Therapist-assisted suicide

I am beginning to think that the criteria used by the editors of the NY Times for evaluating op-eds about the Mideast are these:

Is it weird enough? Is it far enough removed from reality? Is it bad enough for Israel?

Today there’s one by a Tel Aviv University psychologist, Dr. Carlo Strenger, who advocates “diplomatic therapy” for the Israeli-Palestinian conflict:

The trauma is mutual and multilayered. The Palestinians have never been able to mourn what they call the Nakba, the expulsion of 750,000 Palestinians from their homes in 1948. Their ethos of national liberation was based on the idea that all refugees would be able to return to their homes in Jaffa, Ramle and Lod. Letting go of this dream, a condition for the two-state solution, requires a process of mourning that has been made almost impossible by the humiliation of the occupation and the force of Israeli retaliation, culminating in the Gaza war last year.

Trauma is not the Palestinians’ alone: Israeli Jews live under a fear of annihilation that overshadows any consideration of compromise. Many critics of Israel believe that such a statement is a cheap ploy to justify colonial ambitions, but right or wrong this is the reality of the country’s collective psyche. Israelis still look back at the attacks by Arab armies in 1948, 1967 and 1973 as moments when they could have been wiped out, and this fear is revived today by the possibility of Iran’s acquiring nuclear weapons.

Where to start? How about the bias implicit in Strenger’s exposition: were all the Palestinian refugees expelled? Some were, certainly. But many left voluntarily to escape the chaos of the war that their leadership had a great part in bringing about; and most of the responsibility for their inability to return lies with the Arab nations.

Regarding the Jews, what exactly is the point of suggesting that their fear of annihilation may be unreasonable — worse, “a cheap ploy to justify colonial ambitions?” Are the Hizballah, Syrian and Iranian missiles chopped liver? Strenger does not suggest that the Arab nakba tales might be exaggerated, so why are Jewish fears?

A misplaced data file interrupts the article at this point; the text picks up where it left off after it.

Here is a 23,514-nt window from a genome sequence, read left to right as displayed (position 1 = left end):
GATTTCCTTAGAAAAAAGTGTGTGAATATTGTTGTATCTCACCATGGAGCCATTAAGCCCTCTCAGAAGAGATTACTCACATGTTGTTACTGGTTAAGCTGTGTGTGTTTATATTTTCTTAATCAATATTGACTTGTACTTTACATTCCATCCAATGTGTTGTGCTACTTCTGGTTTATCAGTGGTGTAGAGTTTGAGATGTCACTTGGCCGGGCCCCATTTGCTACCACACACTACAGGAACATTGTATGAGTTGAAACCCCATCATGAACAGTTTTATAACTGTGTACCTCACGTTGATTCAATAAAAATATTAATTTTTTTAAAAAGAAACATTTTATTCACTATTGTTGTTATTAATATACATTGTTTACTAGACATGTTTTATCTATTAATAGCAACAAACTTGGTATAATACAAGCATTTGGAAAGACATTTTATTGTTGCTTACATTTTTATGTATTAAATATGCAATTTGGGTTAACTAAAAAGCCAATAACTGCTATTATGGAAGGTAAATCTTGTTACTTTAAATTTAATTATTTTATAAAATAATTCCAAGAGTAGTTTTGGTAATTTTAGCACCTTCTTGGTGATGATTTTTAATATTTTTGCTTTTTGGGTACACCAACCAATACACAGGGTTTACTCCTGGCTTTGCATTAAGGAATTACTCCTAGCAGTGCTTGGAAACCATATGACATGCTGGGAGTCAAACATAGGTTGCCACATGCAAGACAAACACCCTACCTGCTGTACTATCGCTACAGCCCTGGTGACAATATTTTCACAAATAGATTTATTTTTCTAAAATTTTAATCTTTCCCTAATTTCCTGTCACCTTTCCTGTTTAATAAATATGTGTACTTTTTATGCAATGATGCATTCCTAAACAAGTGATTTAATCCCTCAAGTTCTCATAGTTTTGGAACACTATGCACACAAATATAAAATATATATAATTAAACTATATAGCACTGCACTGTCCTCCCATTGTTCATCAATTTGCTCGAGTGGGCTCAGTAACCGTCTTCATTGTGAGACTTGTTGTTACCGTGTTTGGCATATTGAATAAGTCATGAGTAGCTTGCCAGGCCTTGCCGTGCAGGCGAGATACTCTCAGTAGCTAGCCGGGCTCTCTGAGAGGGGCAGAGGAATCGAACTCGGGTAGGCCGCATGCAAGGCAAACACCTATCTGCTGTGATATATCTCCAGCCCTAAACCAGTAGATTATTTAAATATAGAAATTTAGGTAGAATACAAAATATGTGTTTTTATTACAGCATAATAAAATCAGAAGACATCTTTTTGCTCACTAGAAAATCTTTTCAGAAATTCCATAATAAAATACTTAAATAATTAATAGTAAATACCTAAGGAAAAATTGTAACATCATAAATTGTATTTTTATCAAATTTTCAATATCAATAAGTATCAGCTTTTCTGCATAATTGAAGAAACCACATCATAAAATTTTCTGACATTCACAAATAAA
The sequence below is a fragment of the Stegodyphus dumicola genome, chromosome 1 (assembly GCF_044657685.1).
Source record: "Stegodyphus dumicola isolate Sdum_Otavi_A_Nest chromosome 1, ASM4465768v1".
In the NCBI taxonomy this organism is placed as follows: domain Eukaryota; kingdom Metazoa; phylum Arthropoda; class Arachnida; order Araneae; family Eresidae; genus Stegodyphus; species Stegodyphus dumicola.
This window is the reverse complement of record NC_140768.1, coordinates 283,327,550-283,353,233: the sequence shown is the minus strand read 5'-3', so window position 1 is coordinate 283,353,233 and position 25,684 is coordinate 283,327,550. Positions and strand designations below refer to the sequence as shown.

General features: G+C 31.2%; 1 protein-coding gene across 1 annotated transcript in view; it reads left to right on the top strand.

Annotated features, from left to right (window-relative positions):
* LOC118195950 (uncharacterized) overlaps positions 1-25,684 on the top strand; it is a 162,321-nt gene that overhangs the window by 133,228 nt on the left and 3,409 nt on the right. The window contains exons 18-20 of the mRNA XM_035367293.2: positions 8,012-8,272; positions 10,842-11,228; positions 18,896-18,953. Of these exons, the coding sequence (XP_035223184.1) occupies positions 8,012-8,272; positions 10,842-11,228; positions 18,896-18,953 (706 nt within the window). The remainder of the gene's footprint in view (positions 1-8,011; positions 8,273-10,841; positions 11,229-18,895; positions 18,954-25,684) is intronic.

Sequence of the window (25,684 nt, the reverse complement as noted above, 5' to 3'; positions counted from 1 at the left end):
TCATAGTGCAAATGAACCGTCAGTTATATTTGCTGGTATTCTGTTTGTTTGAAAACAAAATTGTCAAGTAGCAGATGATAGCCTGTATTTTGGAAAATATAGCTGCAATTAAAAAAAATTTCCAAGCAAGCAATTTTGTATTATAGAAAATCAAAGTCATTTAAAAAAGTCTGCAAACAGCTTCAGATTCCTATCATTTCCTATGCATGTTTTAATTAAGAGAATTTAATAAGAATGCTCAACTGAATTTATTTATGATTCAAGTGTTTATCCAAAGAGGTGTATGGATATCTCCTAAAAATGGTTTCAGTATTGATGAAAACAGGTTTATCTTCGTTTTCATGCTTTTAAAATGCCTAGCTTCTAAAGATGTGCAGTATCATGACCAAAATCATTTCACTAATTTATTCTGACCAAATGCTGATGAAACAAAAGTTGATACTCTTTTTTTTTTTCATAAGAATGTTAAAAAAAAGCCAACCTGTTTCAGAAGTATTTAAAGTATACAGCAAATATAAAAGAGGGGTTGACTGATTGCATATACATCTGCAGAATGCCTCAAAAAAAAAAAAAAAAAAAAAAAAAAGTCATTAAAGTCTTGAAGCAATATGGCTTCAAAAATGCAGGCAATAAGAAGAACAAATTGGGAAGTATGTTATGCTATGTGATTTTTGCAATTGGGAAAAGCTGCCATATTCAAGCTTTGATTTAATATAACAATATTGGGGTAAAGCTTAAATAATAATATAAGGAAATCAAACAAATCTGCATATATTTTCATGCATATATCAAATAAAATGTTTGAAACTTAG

Furthermore, it’s gratuitously false to say that the recent Gaza war was “retaliation.” That’s pure Goldstone.

But OK, he’s a psychologist, not a historian, and what’s important for therapy is not what is in reality, but what’s in the patient’s head. So Palestinian Arab fantasies are as important as historical facts. The nakba stories with their imaginary or exaggerated massacres, rapes, etc. are as important as the very real history of Arab war and terrorism against Israel, the treachery of Arafat in the Oslo period and the murderous ambitions of Hamas.

How can the therapist help calm this anger and fear? There’s a problem, and of course it’s Israel’s fault: the “humiliation of the occupation” and Israeli “retaliation” have made it impossible for the Palestinians to ‘mourn’ (it seems to me that they’ve been mourning violently since 1948 and what they haven’t been able to do is get even. But that’s just me). The implication is that to enable this mourning, Israel has to leave the territories and stop defending itself.

Strenger also brings up the issue of religion, so that he can equate the danger from “Israel’s ideological Right” to the well-armed, Iranian funded, antisemitic, genocidal fanatics of Hamas who rule 40% of the Palestinian Arab population. Is he kidding?